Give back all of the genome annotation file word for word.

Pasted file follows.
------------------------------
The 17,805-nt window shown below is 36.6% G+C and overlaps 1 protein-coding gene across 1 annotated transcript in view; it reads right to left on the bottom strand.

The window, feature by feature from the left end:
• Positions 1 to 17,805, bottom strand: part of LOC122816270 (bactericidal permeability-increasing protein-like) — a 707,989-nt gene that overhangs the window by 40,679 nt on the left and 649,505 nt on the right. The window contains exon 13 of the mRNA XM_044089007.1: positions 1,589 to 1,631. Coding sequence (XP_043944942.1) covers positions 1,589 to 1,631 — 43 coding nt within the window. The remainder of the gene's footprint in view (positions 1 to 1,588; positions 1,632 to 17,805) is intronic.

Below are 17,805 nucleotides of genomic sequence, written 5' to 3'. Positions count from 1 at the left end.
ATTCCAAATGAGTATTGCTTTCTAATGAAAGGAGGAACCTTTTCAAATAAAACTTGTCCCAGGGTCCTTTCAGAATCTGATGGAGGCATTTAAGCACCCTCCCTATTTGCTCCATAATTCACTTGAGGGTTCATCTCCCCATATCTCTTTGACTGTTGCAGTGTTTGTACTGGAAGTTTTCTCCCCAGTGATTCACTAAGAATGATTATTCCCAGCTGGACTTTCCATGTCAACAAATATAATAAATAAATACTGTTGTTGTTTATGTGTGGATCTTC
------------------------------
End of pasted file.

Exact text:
The 17,805-nt window shown below is 36.6% G+C and overlaps 1 protein-coding gene across 1 annotated transcript in view; it reads right to left on the bottom strand.

The window, feature by feature from the left end:
• Positions 1 to 17,805, bottom strand: part of LOC122816270 (bactericidal permeability-increasing protein-like) — a 707,989-nt gene that overhangs the window by 40,679 nt on the left and 649,505 nt on the right. The window contains exon 13 of the mRNA XM_044089007.1: positions 1,589 to 1,631. Coding sequence (XP_043944942.1) covers positions 1,589 to 1,631 — 43 coding nt within the window. The remainder of the gene's footprint in view (positions 1 to 1,588; positions 1,632 to 17,805) is intronic.

Below are 17,805 nucleotides of genomic sequence, written 5' to 3'. Positions count from 1 at the left end.
ATTCCAAATGAGTATTGCTTTCTAATGAAAGGAGGAACCTTTTCAAATAAAACTTGTCCCAGGGTCCTTTCAGAATCTGATGGAGGCATTTAAGCACCCTCCCTATTTGCTCCATAATTCACTTGAGGGTTCATCTCCCCATATCTCTTTGACTGTTGCAGTGTTTGTACTGGAAGTTTTCTCCCCAGTGATTCACTAAGAATGATTATTCCCAGCTGGACTTTCCATGTCAACAAATATAATAAATAAATACTGTTGTTGTTTATGTGTGGATCTTC